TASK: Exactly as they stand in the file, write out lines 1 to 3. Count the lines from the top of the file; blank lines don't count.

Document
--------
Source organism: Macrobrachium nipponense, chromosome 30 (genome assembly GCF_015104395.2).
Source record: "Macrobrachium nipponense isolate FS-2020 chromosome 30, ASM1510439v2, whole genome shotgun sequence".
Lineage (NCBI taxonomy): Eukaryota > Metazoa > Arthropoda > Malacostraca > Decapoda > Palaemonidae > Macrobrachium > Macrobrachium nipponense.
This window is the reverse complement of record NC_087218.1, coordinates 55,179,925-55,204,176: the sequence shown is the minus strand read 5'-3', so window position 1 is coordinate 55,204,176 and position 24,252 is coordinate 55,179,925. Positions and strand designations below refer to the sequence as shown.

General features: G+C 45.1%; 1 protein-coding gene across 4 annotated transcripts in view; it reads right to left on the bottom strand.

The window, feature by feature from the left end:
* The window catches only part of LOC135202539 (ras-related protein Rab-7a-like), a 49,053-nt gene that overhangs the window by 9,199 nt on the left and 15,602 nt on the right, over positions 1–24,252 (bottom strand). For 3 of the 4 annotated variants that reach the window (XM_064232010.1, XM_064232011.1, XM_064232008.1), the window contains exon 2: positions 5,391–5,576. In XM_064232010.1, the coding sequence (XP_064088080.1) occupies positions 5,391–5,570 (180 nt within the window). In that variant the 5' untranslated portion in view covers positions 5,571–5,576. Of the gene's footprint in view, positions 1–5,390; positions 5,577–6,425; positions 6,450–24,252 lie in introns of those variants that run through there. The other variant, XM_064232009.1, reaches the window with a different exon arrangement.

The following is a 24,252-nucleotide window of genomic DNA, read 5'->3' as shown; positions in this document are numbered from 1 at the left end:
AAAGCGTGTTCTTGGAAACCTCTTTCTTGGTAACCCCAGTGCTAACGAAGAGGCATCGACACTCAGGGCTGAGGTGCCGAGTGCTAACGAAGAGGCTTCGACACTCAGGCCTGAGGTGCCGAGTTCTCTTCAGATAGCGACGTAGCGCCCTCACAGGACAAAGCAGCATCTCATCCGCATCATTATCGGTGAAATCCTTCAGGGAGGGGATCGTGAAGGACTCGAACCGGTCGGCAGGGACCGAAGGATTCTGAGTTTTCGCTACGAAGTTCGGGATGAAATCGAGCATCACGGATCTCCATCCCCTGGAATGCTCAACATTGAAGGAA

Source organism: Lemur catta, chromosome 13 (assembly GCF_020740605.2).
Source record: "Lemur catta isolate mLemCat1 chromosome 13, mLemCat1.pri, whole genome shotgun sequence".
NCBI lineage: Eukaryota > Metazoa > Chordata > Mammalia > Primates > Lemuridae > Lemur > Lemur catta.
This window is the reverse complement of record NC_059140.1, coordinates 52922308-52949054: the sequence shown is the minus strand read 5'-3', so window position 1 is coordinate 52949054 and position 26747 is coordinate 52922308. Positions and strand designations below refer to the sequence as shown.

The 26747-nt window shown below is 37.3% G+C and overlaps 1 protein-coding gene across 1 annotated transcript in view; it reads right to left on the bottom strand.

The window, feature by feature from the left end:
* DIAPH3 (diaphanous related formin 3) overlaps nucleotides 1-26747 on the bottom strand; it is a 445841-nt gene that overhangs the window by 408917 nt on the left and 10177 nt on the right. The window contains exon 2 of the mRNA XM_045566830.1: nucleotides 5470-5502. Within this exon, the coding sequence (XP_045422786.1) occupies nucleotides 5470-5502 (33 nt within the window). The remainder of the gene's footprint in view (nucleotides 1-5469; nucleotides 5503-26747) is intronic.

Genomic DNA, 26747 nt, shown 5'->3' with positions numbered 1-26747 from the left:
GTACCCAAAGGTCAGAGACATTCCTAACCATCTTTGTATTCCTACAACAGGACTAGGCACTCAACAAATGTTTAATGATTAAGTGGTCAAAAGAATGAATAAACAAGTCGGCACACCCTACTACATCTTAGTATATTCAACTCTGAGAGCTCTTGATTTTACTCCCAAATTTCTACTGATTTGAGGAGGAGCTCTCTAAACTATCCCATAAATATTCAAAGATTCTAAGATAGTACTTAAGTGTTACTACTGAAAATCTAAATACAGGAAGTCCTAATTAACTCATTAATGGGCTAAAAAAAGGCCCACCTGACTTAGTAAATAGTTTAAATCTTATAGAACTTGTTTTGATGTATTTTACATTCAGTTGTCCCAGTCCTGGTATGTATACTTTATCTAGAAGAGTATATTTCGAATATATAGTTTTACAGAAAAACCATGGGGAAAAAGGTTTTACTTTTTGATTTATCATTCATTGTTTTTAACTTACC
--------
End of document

Source organism: Macrobrachium nipponense, chromosome 30 (genome assembly GCF_015104395.2).
Source record: "Macrobrachium nipponense isolate FS-2020 chromosome 30, ASM1510439v2, whole genome shotgun sequence".
Lineage (NCBI taxonomy): Eukaryota > Metazoa > Arthropoda > Malacostraca > Decapoda > Palaemonidae > Macrobrachium > Macrobrachium nipponense.